Are There Different Types of Larceny?
States define larceny differently and categorize degrees or types of larceny differently. Usually, however, larceny is categorized on the basis of the value of the property that is stolen. So larceny involving items with a higher value is “grand” larceny. “Petit” (or “petty”) larceny is larceny of items of lesser value. Each state decides which value separates grand larceny from petty larceny.
Most states also categorize larceny as felony larceny or misdemeanor larceny. The value of the property stolen may be one factor that determines whether a larceny is a felony or a misdemeanor. But the value of the property stolen is not the only factor. For example, in North Carolina, felony larceny includes the following:
- The theft of goods valued at more than $1,000;
- Theft of property from another person, no matter the value of that property;
- Theft of property in connection to a burglary offense;
- Theft of any explosive or incendiary device or substance, no matter the value, but not including fireworks, gasoline, butane gas, natural gas, or any explosive or incendiary properties that serve legitimate non-destructive and non-legal uses;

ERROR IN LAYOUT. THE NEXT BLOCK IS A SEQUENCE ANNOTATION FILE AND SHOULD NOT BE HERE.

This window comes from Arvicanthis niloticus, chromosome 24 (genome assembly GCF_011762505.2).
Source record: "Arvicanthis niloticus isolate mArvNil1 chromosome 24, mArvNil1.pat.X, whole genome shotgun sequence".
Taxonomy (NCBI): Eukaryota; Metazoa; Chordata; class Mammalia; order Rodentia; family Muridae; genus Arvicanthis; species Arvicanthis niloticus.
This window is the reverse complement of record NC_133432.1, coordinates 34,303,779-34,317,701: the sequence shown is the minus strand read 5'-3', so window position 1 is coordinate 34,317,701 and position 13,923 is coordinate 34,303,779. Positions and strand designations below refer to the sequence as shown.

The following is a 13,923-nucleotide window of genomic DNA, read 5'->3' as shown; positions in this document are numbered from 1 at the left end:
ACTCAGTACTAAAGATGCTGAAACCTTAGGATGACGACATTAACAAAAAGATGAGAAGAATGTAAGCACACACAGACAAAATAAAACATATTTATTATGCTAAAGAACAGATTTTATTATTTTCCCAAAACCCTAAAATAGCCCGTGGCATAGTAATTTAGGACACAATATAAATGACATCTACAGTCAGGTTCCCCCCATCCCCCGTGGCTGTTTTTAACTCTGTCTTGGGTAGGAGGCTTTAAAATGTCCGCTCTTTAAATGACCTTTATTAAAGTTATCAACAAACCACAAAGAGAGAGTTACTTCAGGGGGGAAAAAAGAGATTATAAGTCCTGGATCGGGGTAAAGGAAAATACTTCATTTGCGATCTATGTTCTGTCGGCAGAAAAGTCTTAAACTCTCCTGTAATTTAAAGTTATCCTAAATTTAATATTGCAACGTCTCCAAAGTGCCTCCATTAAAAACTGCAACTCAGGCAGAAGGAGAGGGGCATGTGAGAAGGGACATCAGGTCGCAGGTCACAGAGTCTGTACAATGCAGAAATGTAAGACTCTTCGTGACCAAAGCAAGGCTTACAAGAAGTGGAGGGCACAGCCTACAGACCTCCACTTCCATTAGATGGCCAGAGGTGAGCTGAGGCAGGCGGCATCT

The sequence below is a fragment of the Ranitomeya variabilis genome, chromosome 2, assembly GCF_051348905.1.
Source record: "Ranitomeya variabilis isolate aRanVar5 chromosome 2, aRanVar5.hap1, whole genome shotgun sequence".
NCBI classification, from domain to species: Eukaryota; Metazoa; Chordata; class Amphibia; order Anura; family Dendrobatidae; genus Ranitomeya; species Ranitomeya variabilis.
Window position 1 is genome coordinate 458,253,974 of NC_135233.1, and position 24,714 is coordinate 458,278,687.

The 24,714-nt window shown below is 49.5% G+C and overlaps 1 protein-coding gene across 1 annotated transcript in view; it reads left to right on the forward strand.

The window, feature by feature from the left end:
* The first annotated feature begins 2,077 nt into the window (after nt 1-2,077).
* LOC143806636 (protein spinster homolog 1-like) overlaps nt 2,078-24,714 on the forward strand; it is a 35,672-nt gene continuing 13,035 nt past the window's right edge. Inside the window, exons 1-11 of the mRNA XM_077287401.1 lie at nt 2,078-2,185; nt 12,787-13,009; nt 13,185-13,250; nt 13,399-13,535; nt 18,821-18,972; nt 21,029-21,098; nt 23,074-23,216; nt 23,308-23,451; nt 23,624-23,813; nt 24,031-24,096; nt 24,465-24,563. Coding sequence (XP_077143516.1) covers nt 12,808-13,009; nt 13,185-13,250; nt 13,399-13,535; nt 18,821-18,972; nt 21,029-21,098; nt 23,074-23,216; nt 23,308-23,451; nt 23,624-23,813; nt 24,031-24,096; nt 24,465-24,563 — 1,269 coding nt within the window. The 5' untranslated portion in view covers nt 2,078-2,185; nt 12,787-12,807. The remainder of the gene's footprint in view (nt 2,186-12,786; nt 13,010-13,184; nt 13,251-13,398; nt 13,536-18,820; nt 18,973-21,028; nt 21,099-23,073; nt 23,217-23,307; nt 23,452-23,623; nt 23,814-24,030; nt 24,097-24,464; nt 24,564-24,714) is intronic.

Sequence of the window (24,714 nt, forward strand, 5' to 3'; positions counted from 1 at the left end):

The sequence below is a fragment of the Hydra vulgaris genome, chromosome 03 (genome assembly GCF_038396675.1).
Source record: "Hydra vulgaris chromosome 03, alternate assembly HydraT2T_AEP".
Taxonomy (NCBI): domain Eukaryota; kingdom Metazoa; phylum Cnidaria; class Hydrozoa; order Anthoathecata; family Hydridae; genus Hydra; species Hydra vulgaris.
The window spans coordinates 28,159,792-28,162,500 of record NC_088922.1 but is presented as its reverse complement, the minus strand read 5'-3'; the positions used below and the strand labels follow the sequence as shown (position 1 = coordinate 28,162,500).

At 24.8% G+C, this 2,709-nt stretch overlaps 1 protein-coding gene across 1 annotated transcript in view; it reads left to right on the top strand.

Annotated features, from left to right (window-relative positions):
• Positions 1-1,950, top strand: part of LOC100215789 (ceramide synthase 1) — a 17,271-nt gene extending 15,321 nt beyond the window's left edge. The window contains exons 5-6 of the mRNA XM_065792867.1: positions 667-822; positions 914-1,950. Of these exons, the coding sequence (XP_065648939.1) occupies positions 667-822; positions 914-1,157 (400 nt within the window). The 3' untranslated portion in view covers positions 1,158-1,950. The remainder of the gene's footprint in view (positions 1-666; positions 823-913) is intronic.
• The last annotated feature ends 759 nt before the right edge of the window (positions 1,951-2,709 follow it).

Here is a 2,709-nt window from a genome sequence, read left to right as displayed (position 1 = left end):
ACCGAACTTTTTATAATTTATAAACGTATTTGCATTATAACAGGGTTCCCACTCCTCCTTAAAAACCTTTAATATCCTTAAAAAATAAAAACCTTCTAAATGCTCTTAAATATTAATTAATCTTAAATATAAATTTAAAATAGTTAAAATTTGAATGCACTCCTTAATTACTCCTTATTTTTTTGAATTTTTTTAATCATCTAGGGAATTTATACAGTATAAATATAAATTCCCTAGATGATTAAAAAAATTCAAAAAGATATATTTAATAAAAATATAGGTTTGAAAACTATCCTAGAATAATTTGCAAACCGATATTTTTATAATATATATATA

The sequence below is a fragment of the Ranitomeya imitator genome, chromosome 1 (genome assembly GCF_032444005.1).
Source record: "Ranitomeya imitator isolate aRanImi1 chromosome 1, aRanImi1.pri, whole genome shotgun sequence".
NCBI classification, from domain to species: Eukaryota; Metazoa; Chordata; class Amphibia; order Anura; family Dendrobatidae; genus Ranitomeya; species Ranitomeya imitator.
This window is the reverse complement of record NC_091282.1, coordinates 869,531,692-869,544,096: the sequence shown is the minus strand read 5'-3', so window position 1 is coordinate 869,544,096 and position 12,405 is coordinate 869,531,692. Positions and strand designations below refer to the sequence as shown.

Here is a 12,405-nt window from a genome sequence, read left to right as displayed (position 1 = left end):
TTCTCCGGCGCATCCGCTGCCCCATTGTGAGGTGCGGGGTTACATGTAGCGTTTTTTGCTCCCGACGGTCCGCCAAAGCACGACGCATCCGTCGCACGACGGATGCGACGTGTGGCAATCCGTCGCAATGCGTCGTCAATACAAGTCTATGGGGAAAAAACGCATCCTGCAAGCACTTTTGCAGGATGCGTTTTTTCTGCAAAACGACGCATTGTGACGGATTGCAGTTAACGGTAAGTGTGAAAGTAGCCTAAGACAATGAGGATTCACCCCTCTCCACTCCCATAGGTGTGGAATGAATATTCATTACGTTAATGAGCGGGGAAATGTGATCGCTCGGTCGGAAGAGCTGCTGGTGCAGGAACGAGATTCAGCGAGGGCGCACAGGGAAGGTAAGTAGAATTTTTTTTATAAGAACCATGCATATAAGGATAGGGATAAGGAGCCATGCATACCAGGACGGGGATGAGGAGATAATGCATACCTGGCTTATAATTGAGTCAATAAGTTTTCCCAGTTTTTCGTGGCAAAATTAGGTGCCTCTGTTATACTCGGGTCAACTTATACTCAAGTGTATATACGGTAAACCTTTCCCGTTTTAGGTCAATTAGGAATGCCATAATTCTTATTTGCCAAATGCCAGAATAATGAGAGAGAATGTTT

- Theft of a firearm, no matter the value;
- Theft of any record or paper in the custody of the North Carolina State Archives.
This list is not exhaustive. There are other theft offenses in North Carolina that are categorized as felony larceny. The point is that the nature of the property and the manner in which it is taken, as well as its value, can affect whether a larceny offense is a felony or a misdemeanor.
What Are the Legal Penalties for Larceny?
As previously mentioned, larceny is generally considered to be a misdemeanor if the value of the property taken is below a certain threshold, e.g. $1,000. Misdemeanors are considered less serious than felonies and are usually punishable by fines and/or a sentence of less than one year in a county jail.
Importantly, misdemeanor sentences may not be served in a state prison, as prison sentences are generally meted out for felony crimes. Some kinds of larceny may be considered even less serious than a misdemeanor and could result in a citation or a fine, much like a speeding ticket.